Revving up the revolution: Part 2

A little bit of Jekyll, a little bit of Hyde – Rory Gallagher

I can’t second guess the intention of an amorphous group of critics and commentators any more than they can claim to pronounce authoritatively on all naturally-made wines, natural growers and natural wine enthusiasts. A succession of articles, blogs and pronouncements appeared in rapid succession; one merchant even devoted the entire introduction to their wine catalogue to condemning the natural wine phenomenon. The tenor ranged from the valid questioning the authentic quality of such wines to personally abusive mud-slinging and everything in between. The predilection for honking disapproval is most apparent in the hyper-speed world of social media–there’s an outrage whip-round every five minutes. Twitter and Facebook are seemingly full of people actively seeking out statements to be offended by, parsing every word as it scrolls upscreen, panning for critical nuggets. As Charlie Brooker wrote in The Guardian the other day, “Whether this is a narcissistic compulsion to demonstrate how much more thoughtful than the ignorant clod they are derogating or a cathartic howl of vague personal unhappiness disguised as a campaign of improvement….” no one knows.

photo credit: www.roguevine.com
photo credit: www.roguevine.com

What is apparent is that people most involved in the endless and tedious vilification are amongst the biggest beasts in the wine jungle. The poison has trickled into magazines, blogs and conferences and has polluted the discourse. If you are interested in rational engagement, this is profanation; one can see why people at the receiving end of the invective are becoming radicalised. This is more than a question of what’s good and what’s not in wine, but to ‘do with the sectional interests of the few against the freedom of the many.

It seems to me that if you don’t like naturally-made wines you need to make a coherent argument for the wines you like, but if you can’t make your point without endless negative reference to natural wine, then your argument is undermined.

Instead of welcoming the challenge as a positive and engaging debate, it is apparently easier to do a Violet Elisabeth-Bott and thcream and thcream. The logic being that the louder you thcrceam the more effectively you make your point. It is odd that the wine establishment seeks to claim the moral high ground through a perceived inferiority complex. The main plank of their defensiveness is that they envision a world where natural wine evangelists are perpetually preaching an anti-conventional wine message. This world is entirely of their own invention.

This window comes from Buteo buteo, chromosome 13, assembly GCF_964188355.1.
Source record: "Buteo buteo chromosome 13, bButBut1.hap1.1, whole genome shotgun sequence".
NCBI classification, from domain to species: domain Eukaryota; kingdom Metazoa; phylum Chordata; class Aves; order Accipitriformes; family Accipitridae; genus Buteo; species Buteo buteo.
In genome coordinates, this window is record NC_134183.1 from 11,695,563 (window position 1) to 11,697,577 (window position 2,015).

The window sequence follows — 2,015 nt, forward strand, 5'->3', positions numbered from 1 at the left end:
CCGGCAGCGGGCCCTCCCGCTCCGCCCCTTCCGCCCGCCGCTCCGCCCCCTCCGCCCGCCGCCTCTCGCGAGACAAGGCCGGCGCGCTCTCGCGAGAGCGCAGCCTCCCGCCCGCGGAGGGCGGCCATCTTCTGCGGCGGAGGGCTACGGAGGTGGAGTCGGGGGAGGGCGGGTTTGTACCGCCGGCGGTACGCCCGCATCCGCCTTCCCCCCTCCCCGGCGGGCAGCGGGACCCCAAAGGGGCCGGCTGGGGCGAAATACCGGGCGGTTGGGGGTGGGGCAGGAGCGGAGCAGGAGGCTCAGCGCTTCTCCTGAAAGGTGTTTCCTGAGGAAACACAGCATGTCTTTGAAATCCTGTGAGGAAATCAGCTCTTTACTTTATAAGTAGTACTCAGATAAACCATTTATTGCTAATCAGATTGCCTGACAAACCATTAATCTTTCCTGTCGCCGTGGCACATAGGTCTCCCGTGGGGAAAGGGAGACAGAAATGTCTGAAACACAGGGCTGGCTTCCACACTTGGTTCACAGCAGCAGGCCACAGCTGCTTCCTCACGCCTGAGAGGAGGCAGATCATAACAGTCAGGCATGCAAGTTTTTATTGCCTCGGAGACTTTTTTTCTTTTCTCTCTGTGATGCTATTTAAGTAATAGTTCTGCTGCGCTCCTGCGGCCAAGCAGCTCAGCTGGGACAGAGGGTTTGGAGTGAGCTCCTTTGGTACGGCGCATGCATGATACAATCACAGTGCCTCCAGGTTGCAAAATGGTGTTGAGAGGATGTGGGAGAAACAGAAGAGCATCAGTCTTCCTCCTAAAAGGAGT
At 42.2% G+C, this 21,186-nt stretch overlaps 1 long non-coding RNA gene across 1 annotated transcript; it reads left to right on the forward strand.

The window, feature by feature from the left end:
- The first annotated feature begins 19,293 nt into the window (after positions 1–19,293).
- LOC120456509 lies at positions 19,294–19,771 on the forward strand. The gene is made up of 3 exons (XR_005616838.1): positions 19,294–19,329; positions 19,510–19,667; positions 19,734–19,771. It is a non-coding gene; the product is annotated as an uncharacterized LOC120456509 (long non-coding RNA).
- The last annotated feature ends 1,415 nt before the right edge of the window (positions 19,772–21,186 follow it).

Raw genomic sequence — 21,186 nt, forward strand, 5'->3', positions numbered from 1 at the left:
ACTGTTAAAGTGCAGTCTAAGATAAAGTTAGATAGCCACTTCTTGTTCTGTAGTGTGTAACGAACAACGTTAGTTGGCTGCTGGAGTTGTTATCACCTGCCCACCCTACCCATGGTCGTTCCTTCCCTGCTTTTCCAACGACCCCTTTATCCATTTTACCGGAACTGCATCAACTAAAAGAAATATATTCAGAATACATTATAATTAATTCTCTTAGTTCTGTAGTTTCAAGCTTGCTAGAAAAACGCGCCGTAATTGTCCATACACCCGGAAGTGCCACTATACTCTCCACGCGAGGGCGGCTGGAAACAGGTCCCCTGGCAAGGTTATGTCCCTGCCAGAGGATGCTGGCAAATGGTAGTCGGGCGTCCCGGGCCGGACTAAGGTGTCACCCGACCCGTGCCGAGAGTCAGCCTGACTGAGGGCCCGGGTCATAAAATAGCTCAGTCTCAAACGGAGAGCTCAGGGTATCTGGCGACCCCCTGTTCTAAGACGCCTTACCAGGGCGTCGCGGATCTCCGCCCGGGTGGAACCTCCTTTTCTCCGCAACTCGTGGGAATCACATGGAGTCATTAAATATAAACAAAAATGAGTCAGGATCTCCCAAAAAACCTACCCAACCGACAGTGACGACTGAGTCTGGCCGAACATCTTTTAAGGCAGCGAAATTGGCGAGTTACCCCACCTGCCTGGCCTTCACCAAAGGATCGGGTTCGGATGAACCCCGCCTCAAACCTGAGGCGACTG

The net result is a cacophony of irrelevance, misattribution and slander. I am gobsmacked by the arrogance of Pooh-Bahs who patronise drinkers who enjoy drinking these wines. Methinks, they doth protest too much. Or is that their views are becoming increasingly marginalised  in a world where wine drinkers are empowered make up their minds without the guidance of the critical establishment? Such histrionics may be construed as raging against the dying of the light. As for natural wine, whether you believe it to be a movement or a collection of highly disparate individuals, it has certainly energised the wine world, provoked strong debate and tweaked the noses of complacent traditionalists. That has to be a good thing!

I think if we draw the argument out and make it more than to sulphur or not to sulphur (that is not really the question) we can see that it has transformed into the grower versus the interprofessional organisation, the rights of the individual under the deadening hand of bureaucracy, the freedom to be creative and expressive in a world of rules and more rules, and always what constitutes taste.

I find the natural wine scene intellectually liberating and the growers and winemakers involved are usually very intelligent, inquisitive and passionate in the best sense.  They come from all walks of life – the peasant class,  the enlightened bourgeoisie,  the keen amateur, the professional who has had a Damascene conversion.  They may have had their family roots in the land for several centuries or departed from the city in search of a better life.  They may be driven by ethical imperative or love the lifestyle. As John Wurdeman (Pheasant’s Tears) says: “It is a way of life, you do it because you cannot do it any other way. Natural wine is celebrating life, the wine is on fire with life.”

Olivier Pithon has a similar credo:

Olivier Pithon in his vineyards (photo from www.lacavedelisa.com)
Olivier Pithon in his vineyards (photo from www.lacavedelisa.com)

“It may sound silly, but it’s everything you didn’t learn at school that counts. We never learn that it’s essential to make wines which you love. They never speak to you about poetry, love and pleasure. It seems natural to me to have a cow, a mare and a dog for my personal equilibrium and just as naturally comes the profound desire and necessity to fly with my own wings or to look after my own vines. Ever since then, I’ve had only one desire: to give everything to my vines so that then they give it back in their grapes and in my wine. You must be proud and put your guts, your sweat, your love, your desires, your joy and your dreams into your wine. Growing biologically was for me self evident, a mark of respect, a qualitative requirement and a choice of life style. It’s economically irrational for a young enterprise like mine but I don’t know any other way to be than wholly generous and natural.”